Chintan Girish Modi
Bijal Vachharajani has one of the most exciting jobs in the world. She is a commissioning editor at Pratham Books, which means that she gets to dream up picture books for children and also bring them to life in collaboration with writers, illustrators, and designers. The job gives her plenty of time to write her own books, hug trees, talk to caterpillars, and crack hilarious jokes.
If you haven’t encountered her writing yet, start with any of her books. What’s Neema Eating Today? (Pratham Books, 2016) is about discovering the beauty of each season, along with some seasonal produce. So You Want to Know About the Environment? (Rupa Publications, 2017) touches upon topics like climate change, food wastage, planned obsolescence and recycling, without boring readers to death. The Seed Savers (Pratham Books, 2018) revolves around a seed bank run by farmers to protect local and organic seeds that do not need chemicals to grow.
Wait, there’s more! Her book A Cloud Called Bhura (Talking Cub, 2019) tells the story of a city under siege thanks to a “very angry, very brown and very dangerous cloud” while PS. What’s Up with the Climate? (Pratham Books, 2020) looks at the impact of climate change on the habitats of different species. Savi and the Memory Keeper (Hachette India, 2021) is about healing from grief by unlocking the secrets of plants and trees, whereas Kitten Trouble (Duckbill Books, 2021) narrates the adventures of a girl who is terrified of animals but her mother brings home a kitten.
If this impressive list has not done enough to highlight Vachharajani’s amazing repertoire, check out the books that she has co-authored. One of these is The Great Indian Nature Trail with Uncle Bikky (WWF India, 2019), written with Rohan Chakravarty. Another is 10 Indian Champions Who are Fighting to Save the Planet, written with Radha Rangarajan (Duckbill Books, 2020). The most recent is Earth, Our Home: Poems of Climate Change (Pratham Books, 2021), written with Karthika Nair, Salil Chaturvedi, Anushka Ravishankar and Sampurna Chattarji.
When Vachharajani was pursuing her Masters in Environment Security and Peace at the University for Peace in Costa Rica, she had no clue that one day she would write children’s books on these subjects. On a Zoom call, she tells me, “Before my first book came out, if anyone had told me that I would be a children’s book author, I would have said,‘You’re joking, right?’ Even now, I hold the space in a lot of awe because children’s books have influenced me deeply.”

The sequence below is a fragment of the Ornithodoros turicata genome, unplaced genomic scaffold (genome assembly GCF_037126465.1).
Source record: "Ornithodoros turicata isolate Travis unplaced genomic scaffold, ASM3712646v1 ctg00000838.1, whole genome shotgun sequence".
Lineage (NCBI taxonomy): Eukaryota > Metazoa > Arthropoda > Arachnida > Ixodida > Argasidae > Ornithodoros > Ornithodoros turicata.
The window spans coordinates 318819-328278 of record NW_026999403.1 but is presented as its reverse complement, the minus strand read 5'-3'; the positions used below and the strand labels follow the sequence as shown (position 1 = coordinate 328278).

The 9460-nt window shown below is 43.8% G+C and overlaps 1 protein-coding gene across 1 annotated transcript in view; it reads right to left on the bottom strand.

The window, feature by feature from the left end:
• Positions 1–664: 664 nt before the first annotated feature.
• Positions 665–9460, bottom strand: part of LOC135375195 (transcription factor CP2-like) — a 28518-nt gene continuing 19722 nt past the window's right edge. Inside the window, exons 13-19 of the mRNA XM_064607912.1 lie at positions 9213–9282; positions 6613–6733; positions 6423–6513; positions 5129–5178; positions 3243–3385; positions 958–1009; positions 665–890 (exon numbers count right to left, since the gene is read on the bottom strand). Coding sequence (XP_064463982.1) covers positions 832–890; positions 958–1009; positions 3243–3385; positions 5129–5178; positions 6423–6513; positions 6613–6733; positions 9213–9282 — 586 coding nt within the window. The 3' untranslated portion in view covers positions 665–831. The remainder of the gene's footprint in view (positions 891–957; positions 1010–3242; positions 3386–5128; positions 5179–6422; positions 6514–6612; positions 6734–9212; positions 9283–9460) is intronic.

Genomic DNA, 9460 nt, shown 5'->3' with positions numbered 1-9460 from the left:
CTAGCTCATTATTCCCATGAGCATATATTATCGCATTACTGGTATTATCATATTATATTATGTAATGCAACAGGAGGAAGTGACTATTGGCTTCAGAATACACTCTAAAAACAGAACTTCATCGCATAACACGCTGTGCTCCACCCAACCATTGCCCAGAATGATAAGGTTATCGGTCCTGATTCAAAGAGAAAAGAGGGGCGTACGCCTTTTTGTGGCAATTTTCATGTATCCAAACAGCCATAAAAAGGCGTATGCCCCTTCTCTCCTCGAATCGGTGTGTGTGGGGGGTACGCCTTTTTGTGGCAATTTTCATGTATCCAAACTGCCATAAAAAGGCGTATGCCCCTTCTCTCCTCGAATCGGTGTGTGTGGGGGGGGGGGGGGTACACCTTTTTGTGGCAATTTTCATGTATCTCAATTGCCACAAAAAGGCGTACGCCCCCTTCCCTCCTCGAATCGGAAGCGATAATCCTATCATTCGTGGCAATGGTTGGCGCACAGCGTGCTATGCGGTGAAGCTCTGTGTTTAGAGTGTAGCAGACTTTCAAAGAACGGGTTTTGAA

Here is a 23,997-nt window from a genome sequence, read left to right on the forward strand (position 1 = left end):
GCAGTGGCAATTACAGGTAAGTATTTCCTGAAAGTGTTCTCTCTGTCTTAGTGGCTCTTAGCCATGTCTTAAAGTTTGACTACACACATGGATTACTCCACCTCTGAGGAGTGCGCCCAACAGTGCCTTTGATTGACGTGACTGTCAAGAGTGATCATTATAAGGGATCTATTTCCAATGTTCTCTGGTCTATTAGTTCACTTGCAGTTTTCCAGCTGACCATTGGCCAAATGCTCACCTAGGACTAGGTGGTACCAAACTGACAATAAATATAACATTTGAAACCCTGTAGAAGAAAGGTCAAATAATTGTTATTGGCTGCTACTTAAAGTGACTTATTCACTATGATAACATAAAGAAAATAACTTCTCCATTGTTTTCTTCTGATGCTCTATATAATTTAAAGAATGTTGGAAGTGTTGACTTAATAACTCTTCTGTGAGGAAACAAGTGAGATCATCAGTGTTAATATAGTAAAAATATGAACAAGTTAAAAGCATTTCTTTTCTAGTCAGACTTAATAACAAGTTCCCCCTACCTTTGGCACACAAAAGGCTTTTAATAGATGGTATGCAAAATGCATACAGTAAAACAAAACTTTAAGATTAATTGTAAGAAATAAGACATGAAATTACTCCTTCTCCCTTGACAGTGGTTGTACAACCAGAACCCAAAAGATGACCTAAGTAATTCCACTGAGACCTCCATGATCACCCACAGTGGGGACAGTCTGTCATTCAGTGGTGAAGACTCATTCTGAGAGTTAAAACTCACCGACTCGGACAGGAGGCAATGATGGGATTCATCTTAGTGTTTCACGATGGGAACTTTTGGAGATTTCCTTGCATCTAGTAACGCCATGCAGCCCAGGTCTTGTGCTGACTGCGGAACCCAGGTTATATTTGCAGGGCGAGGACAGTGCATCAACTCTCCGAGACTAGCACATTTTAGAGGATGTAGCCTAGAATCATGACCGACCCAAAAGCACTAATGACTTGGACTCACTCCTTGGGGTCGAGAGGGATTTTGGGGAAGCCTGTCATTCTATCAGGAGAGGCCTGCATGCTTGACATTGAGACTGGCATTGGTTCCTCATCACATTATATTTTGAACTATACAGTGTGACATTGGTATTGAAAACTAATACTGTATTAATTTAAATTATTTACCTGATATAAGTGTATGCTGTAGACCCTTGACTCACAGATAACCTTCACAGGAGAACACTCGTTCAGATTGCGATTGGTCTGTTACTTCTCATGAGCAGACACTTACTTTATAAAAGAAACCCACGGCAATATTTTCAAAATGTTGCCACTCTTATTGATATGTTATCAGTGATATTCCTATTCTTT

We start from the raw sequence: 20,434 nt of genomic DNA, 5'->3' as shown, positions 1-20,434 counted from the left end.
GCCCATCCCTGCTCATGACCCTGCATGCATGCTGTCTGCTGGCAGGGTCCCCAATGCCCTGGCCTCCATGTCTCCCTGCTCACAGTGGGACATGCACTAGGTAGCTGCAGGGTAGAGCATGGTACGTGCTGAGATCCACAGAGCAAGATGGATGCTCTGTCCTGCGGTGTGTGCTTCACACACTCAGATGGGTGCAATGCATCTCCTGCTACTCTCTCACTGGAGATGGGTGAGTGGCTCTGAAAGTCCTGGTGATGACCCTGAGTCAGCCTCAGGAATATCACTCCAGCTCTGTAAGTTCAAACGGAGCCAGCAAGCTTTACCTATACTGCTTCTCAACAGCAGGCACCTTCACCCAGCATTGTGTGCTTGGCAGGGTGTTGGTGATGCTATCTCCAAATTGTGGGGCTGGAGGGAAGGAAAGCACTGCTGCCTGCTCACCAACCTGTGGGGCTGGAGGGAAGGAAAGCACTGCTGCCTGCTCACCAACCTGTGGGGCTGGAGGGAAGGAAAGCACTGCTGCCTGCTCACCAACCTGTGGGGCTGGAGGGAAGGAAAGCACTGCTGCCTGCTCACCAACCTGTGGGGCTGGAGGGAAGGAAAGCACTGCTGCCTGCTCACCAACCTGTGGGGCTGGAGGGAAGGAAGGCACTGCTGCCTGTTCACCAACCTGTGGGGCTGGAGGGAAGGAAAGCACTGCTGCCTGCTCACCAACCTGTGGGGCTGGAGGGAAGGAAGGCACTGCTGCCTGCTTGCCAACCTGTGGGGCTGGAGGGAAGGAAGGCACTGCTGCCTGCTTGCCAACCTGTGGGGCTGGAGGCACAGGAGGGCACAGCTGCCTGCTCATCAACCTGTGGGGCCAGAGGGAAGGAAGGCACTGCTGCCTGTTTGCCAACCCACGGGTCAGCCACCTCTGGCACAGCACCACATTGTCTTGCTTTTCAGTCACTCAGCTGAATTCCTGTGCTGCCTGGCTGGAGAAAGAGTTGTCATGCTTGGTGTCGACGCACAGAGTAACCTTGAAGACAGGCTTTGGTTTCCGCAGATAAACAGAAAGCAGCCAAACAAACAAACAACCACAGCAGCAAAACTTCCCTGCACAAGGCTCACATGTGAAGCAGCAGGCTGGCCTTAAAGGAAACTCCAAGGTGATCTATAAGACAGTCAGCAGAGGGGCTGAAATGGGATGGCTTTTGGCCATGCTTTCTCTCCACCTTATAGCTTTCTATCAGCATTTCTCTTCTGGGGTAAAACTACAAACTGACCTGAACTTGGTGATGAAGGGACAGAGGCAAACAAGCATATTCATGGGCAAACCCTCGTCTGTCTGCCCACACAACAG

She remembers signing up for a class on Education for Sustainable Development (ESD) at the university. “The professor spoke to us about how environmental education was becoming core to every curriculum designed in the United Kingdom and in other parts of the world. My mind was blown away by the idea. I was pretty sure that I would get a job in that area,” she says. Sadly, it did not happen because, “in 2013, there were fewer people who took climate change seriously.”
Those who associate Vachharajani primarily with children’s literature may not be aware of the fact that she was an editor at Time Out Bengaluru. She has also worked in the field of advocacy with Sanctuary Asia, People for the Ethical Treatment of Animals (PETA), and Fairtrade Asia Pacific.
Her books owe much to what she learnt from these organizations but what is most striking about them is that they are neither angry nor alarmist. They crackle with humour and greet you with generous helpings of hope. This approach is different from the one prevalent in spaces of activism and policy making – grounded in fear and self-preservation rather than love for nature.
Vachharajani tells me, “A lot of research shows that when you show human beings messaging that is negative, especially about climate, they tend to switch off because they wash their hands off it. They feel that nothing can be done.” She believes that David Attenborough’s documentaries on climate change are popular because “he shows you what’s beautiful and what’s at stake.” She adds, “First, you’ve just got to have children going out into the wild, or being with a tree in their neighbourhood. That’s how they fall in love; they don’t see nature as separate.”
This explains some of the metaphors, analogies, and similes in her books. Do not be surprised if you meet someone who feels small and ignored “like a dung beetle” or if you come across “a look that would have melted polar caps if they had not already been melting.” None of these expressions sound forced. Vachharajani writes like this because of how she relates to species other than human beings. Such an intimate relationship cannot be crafted through words alone.
Nature has been very much a part of her life because of her mother, “who observed things around her and shared them, who also brought home lost kittens and took care of them, or found the mother cat, or got the kittens adopted.” Speaking of the language in particular, she says, “I think it’s very hard for me to not think in those terms. Sometimes I don’t know how to deal with the damage that we humans have caused, so I focus on the little things, which are magical to me.”
Vachharajani points me to an idea that struck her when she read environmentalist David Orr’s book Ecological Literacy: Education and the Transition to a Postmodern World (1992). According to Orr, “all education is environmental education.” He writes, “By what is included or excluded, emphasized or ignored, students learn that they are a part of or apart from the natural world. Through all education we inculcate the ideas of careful stewardship or carelessness.”
The author is a Mumbai-based journalist who loves reading children’s books. He can be reached at firstname.lastname@example.org.